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Exploring Prime-Boost Vaccination Regimens with Different H1N1 Swine Influenza A Virus Strains and Vaccine Platforms

Affiliation
Laboratory of Virology, Faculty of Veterinary Medicine, Ghent University, 9820 Merelbeke, Belgium
Parys, Anna;
ORCID
0000-0003-0037-2675
Affiliation
Laboratory of Virology, Faculty of Veterinary Medicine, Ghent University, 9820 Merelbeke, Belgium
Vandoorn, Elien;
Affiliation
Laboratory of Veterinary Pathology, Faculty of Veterinary Medicine, Ghent University, 9820 Merelbeke, Belgium
Chiers, Koen;
Affiliation
Institute of Molecular Virology and Cell Biology, Friedrich-Loeffler-Institut, Federal Research Institute for Animal Health, 17493 Greifswald, Germany
Passvogel, Katharina;
Affiliation
Institute of Molecular Virology and Cell Biology, Friedrich-Loeffler-Institut, Federal Research Institute for Animal Health, 17493 Greifswald, Germany
Fuchs, Walter;
ORCID
0000-0002-8385-7899
Affiliation
Institute of Molecular Virology and Cell Biology, Friedrich-Loeffler-Institut, Federal Research Institute for Animal Health, 17493 Greifswald, Germany
Mettenleiter, Thomas C.;
Affiliation
Laboratory of Virology, Faculty of Veterinary Medicine, Ghent University, 9820 Merelbeke, Belgium
Van Reeth, Kristien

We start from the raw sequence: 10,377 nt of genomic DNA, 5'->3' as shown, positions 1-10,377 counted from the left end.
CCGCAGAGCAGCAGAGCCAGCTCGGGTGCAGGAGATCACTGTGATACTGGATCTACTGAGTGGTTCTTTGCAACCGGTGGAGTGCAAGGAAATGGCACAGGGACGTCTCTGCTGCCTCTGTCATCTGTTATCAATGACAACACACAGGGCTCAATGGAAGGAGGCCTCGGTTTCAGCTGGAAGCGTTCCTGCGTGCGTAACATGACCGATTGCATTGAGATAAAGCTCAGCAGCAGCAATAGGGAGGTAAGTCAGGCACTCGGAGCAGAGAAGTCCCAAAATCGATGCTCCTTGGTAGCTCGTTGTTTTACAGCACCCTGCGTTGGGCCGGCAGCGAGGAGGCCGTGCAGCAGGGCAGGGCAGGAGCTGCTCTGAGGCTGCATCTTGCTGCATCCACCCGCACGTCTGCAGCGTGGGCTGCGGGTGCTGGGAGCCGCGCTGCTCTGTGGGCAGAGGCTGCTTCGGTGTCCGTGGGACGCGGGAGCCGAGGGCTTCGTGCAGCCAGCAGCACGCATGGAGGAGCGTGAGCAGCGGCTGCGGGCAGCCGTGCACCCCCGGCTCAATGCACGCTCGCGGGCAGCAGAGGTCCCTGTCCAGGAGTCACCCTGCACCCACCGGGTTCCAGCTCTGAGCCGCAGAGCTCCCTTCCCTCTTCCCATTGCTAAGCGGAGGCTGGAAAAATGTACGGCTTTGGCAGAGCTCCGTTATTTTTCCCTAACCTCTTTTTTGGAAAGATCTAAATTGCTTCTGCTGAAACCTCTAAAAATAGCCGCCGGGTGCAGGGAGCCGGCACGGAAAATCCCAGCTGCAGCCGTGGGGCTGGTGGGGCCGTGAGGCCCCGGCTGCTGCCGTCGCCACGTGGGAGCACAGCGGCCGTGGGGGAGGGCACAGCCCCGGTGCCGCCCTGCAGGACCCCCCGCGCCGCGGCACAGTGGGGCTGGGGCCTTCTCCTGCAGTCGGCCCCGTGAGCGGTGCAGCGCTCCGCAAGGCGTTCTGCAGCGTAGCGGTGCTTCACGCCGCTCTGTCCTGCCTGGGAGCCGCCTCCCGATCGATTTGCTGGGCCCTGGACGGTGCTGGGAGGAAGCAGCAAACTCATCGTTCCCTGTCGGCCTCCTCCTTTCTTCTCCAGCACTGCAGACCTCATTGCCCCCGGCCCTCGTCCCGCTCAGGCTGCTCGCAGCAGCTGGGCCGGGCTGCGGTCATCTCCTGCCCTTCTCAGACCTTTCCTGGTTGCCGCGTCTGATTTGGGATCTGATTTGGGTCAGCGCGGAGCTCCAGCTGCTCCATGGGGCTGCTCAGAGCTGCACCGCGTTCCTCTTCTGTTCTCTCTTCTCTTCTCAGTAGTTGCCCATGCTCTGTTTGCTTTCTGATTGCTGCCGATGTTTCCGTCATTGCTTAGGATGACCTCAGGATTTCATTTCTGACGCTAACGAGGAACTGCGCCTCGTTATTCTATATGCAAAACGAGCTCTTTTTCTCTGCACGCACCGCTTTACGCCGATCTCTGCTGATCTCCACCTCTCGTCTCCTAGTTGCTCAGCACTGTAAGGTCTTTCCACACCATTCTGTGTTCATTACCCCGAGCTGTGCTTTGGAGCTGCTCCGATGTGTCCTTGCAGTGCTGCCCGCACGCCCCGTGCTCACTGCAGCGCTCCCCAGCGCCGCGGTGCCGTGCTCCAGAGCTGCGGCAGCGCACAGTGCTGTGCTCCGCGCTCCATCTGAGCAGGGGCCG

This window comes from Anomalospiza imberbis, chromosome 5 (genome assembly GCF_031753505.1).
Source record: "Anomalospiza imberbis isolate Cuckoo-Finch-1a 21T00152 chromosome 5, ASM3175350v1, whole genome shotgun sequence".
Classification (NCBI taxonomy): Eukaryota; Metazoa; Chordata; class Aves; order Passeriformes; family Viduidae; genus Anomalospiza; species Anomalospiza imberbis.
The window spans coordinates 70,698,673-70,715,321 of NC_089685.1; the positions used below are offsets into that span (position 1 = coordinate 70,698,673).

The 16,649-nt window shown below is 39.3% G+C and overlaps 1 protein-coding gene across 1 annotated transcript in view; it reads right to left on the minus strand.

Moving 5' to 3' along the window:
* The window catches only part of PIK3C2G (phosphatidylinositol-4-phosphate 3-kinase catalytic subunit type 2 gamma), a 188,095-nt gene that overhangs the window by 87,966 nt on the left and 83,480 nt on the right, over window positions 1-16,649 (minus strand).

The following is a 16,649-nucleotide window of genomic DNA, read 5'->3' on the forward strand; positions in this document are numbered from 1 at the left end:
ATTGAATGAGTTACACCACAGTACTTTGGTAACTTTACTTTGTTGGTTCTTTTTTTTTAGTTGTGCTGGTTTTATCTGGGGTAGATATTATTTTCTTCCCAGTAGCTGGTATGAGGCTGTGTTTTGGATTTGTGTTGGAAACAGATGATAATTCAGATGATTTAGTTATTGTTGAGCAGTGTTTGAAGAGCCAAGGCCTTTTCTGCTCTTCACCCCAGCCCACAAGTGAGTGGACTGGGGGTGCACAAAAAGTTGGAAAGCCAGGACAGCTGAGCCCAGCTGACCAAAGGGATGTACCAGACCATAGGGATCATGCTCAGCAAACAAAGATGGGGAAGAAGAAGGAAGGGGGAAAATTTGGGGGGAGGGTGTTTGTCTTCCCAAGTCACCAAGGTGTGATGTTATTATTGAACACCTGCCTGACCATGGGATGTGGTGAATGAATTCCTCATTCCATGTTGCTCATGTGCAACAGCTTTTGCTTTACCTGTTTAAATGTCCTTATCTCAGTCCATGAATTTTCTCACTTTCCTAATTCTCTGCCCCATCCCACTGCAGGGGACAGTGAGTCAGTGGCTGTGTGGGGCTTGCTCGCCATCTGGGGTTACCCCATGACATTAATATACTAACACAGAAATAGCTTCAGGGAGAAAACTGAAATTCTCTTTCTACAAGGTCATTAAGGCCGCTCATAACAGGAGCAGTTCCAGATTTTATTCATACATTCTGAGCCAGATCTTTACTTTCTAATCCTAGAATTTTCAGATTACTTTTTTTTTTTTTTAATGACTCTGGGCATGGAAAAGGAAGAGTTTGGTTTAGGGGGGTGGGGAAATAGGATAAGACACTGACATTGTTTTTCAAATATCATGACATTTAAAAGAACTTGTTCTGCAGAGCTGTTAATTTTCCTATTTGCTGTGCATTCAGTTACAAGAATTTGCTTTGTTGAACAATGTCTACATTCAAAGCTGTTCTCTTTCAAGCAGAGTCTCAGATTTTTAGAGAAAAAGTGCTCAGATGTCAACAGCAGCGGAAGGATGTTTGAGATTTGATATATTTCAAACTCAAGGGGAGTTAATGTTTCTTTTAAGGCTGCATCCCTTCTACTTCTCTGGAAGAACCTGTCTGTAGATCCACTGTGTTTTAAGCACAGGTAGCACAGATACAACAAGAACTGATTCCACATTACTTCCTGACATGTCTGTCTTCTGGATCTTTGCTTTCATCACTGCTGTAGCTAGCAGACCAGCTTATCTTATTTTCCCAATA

In a previous vaccination study in pigs, heterologous prime-boost vaccination with whole-inactivated H1N1 virus vaccines (WIV) induced superior antibody responses and protection compared to homologous prime-boost vaccination. However, no pan-H1 antibody response was induced. Therefore, to stimulate both local and systemic immune responses, we first vaccinated pigs intranasally with a pseudorabies vector vaccine expressing the pH1N1 hemagglutinin (prvCA09) followed by a homologous or heterologous WIV booster vaccine. Homologous and heterologous WIV–WIV vaccinated groups and mock-vaccinated or prvCA09 single-vaccinated pigs served as control groups. Five weeks after the second vaccination, pigs were challenged with a homologous pH1N1 or one of two heterologous H1N2 swine influenza A virus strains. A single prvCA09 vaccination resulted in complete protection against homologous challenge, and vector–WIV vaccinated groups were significantly better protected against heterologous challenge compared to the challenge control group or WIV–WIV vaccinated groups. Furthermore, vector–WIV vaccination resulted in broader hemagglutination inhibition antibody responses compared to WIV–WIV vaccination and higher numbers of antibody-secreting cells in peripheral blood, draining lymph nodes and nasal mucosa. However, even though vector–WIV vaccination induced stronger antibody responses and protection, we still failed to induce a pan-H1 antibody response.

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